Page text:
And after all,  people who come to ASIRT are sadly used to waiting, having often been in and out of limbo, waiting for claims and appeals to be ruled on, for new ones to be filed, fighting sometimes for well over a decade, for basic human rights here, enduring destitution, violence and unrelenting fear in the UK as a better option  than any other alternative they may have. And so, after weeks, months, years of this, they were willing to endure 8 hours longer in the hopes that this will lead to eventual security, if not for ever, at least for a little while.

And that is why ASIRT so needs the support of us all in continuing to both intervene at policy levels and provide the tireless service committed to helping out everyone who comes in, with an unwavering sense of care, respect and solidarity for the services users, as well as for each other—something that is rare and hard to maintain in understaffed, stressful, front line work. I have to say in my short time there it’s been one of the more supportive and collaborative environments i’ve worked. I wish circumstances were such that ASIRT had no reason to exist, but I appreciate the work that they do and the opportunity I’ve had to be a part of it so far.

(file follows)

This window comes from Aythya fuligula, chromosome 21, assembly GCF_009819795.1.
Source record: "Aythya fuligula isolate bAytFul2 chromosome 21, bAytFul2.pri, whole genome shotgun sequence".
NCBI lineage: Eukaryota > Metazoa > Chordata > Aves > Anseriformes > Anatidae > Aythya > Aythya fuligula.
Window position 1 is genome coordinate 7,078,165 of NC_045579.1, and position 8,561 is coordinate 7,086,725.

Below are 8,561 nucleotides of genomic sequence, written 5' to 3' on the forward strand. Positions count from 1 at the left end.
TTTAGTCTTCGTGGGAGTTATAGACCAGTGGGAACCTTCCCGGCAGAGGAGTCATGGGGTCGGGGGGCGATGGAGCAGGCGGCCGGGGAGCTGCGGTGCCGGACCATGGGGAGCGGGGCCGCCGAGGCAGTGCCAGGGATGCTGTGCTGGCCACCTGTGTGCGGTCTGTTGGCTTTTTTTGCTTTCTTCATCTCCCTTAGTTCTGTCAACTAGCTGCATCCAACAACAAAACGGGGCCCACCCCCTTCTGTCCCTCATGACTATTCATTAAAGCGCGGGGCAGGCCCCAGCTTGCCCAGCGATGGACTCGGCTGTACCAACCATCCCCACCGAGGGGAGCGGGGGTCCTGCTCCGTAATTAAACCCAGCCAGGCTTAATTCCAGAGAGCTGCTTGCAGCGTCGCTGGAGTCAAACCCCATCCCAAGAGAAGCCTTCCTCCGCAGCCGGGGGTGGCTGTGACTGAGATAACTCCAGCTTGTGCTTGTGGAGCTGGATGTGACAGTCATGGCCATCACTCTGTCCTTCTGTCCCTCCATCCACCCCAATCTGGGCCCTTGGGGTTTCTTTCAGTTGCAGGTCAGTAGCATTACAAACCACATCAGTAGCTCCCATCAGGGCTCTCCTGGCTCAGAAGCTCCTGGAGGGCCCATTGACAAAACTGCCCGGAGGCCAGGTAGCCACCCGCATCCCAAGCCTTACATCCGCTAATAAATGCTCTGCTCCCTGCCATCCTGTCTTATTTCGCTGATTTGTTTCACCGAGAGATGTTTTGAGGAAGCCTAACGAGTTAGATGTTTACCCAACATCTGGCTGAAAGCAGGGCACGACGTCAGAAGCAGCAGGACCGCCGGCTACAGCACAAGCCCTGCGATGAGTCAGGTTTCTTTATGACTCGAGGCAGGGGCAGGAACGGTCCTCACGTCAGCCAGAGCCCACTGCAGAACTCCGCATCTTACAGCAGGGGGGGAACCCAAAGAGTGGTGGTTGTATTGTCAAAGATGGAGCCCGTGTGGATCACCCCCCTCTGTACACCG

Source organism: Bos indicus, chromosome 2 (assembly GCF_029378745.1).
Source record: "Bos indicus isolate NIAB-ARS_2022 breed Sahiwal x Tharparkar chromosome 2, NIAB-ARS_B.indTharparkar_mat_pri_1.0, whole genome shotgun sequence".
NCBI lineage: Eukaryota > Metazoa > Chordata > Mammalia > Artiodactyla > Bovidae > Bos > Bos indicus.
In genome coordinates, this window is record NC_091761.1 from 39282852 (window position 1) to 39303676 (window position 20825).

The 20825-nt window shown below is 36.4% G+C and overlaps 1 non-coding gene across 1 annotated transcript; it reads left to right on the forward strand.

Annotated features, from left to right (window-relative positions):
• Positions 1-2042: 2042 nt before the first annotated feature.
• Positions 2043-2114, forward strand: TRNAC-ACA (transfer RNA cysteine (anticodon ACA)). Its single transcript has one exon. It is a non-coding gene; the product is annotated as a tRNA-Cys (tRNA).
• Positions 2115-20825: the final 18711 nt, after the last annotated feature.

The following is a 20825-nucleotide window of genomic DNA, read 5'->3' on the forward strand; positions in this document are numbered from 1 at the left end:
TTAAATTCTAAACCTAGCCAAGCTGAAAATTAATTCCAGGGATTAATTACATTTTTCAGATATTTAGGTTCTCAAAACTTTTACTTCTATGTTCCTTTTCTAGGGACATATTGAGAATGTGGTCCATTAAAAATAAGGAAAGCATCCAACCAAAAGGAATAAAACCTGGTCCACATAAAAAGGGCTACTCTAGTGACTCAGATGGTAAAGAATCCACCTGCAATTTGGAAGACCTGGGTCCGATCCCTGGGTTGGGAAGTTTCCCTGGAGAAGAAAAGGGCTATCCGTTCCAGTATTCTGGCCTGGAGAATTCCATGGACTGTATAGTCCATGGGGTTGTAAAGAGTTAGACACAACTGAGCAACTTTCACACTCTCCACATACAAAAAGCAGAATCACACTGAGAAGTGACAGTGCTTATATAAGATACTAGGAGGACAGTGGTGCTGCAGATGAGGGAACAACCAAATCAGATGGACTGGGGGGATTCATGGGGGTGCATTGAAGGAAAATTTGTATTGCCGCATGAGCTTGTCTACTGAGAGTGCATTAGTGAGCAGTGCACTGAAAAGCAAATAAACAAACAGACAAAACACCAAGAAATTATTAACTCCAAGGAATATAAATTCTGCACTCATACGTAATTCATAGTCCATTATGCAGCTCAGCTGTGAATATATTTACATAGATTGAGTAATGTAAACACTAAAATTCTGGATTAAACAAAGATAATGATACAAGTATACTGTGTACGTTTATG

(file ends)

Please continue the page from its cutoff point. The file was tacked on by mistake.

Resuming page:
I’ll be back for my third volunteer shift this Thursday, but this Sunday I’ll be participating in a walk to help raise money for ASIRT. Every dollar raised will be matched by the Midland Legal Support and will go directly towards maintaining the services that so many people wait for week after week. If you can help support us in any way, by donating to ASIRT, joining us in the walk, and/or spreading the word to your communities, please do. Please help ASIRT continue it’s work, giving hope to those dispossessed and destitute by our system, so that, at least for some, the wait for justice and security can come to an end.